Explorers of the Pacific: European and American Discoveries in Polynesia
Abel Du Petit-Thouars
1836 to 1839
After the voyage of Duhaut-Cilly, the next French voyage round the world was made by Abel du Petit-Thouars on the frigate Venus. It was a government expedition, and the orders were to report on the whale fisheries in the Pacific for the benefit of French industry. Du Petit-Thouar's complete itinerary of places to be visited was set out in his instructions from the French Admiralty.
The Venus sailed from Brest on December 29, 1826, and after rounding Cape Horn, she went along the South American coast, calling at Valparaiso, Concepcion, Santiago, and Callao, which she reached on May 27, 1837. On June 14, she sailed for the Hawaiian Islands, and sighted the mountains of Hawaii on July 7. She, anchored at Honolulu and found that H.M.S. Sulphur, under Captain Edward Belcher, had arrived two days before her. The Venus sailed from Honolulu in August and arrived at Avatcha (Awatscha) Bay, Kamchatka on September 1. After a fortnight, she sailed for California and arrived at Monterey in October. Investigations were made along the coast southward to Acapulco during November and December, and a run to Easter Island was made in February 1838. Further investigations along the coast of Chile and Peru were conducted until June. From Payta, a visit was made to the various islands of the Galapagos, and on July 15, the Venus sailed to the Marquesas, where she arrived on August 1. After a short stop, she proceeded to Tahiti, and after passing the Tuamotuan islands named Wilson, Waterlandt, Vlieghen, and Krusenstern, reached Tahiti on August 29, anchoring in the Harbor of Papeete.
At Tahiti, Du Petit-Thouars presented an ultimatum to Queen Pomare, demanding that she write a letter to the King of France apologizing for the mistreatment of the priests Laval and Caret, pay 2,000 piastres indemnity for the mistreatment, and salute the French flag with the firing of twenty-one guns from the Tahitian fort. The helpless Queen duly sent Du Petit-Thouars the letter of apology and 125 ounces of gold, but stated that she could not give the twenty-one gun salute as the fort had no powder. Du Petit-Thouars obligingly supplied the powder, and next morning at 8 A.M., as the French flag page 87was unfurled on the Venus, the Tahitian fort gave the salute. At this period, the English Missionary, Pritchard, was acting as British Consul, and Moerenhout as United States Consul. Official visits were paid by the consuls and harmony was, to all appearances, restored. At this time, Dumont d'Urville, on his second voyage, had his ships anchored in Matavai Bay.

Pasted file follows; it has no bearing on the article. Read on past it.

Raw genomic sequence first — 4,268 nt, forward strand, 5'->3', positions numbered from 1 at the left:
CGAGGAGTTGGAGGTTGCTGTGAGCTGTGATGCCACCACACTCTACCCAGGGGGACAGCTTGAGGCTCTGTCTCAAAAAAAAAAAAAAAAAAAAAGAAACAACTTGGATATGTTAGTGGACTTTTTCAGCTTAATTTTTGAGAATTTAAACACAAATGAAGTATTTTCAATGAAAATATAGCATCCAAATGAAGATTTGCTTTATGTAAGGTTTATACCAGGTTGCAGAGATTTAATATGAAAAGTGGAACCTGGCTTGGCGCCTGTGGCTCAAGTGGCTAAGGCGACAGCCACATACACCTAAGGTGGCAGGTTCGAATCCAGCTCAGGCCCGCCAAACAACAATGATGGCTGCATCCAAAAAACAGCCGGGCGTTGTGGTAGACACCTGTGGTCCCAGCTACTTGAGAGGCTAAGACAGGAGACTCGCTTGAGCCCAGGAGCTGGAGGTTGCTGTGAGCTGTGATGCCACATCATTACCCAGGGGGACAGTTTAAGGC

Du Petit-Thouars sailed south on September 17 to check the positions of the islands in the Australs, but the winds were unfavorable and he saw only the small uninhabited Hull Island (Maria). He sailed past Mangaia and Rarotonga in the Cook group and southwest past Raoul Island in the Kermadecs. Entering the Bay of Islands on October 13, he learned of the loss of the French whaler Jean Bart in the Chatham Islands. From New Zealand he sailed to Sydney, arriving on November 25. Du Petit-Thouars had a conversation with the Governor of the Colony of New South Wales, and he later received a letter from the Office of the Colonial Secretary informing him that the office had received a report from Consul Pritchard in Tahiti. The report stated that Queen Pomare, in her fear, had borrowed the indemnity money from the Consul. However, the office was satisfied with Du Petit-Thouars' oral assurance to the Governor that in hoisting the French flag in Tahiti, he did not intend that it should be assumed as an act of sovereignty over the island.
On December 8, 1838, the Venus sailed for Mauritius, and on March 4, 1839, Captain Du Petit-Thouars paid his official call on the Governor, M. de Hell. The ship sailed homeward via the Cape of Good Hope and, after the usual calls, anchored at Brest on June 24, 1839, completing a voyage of thirty months.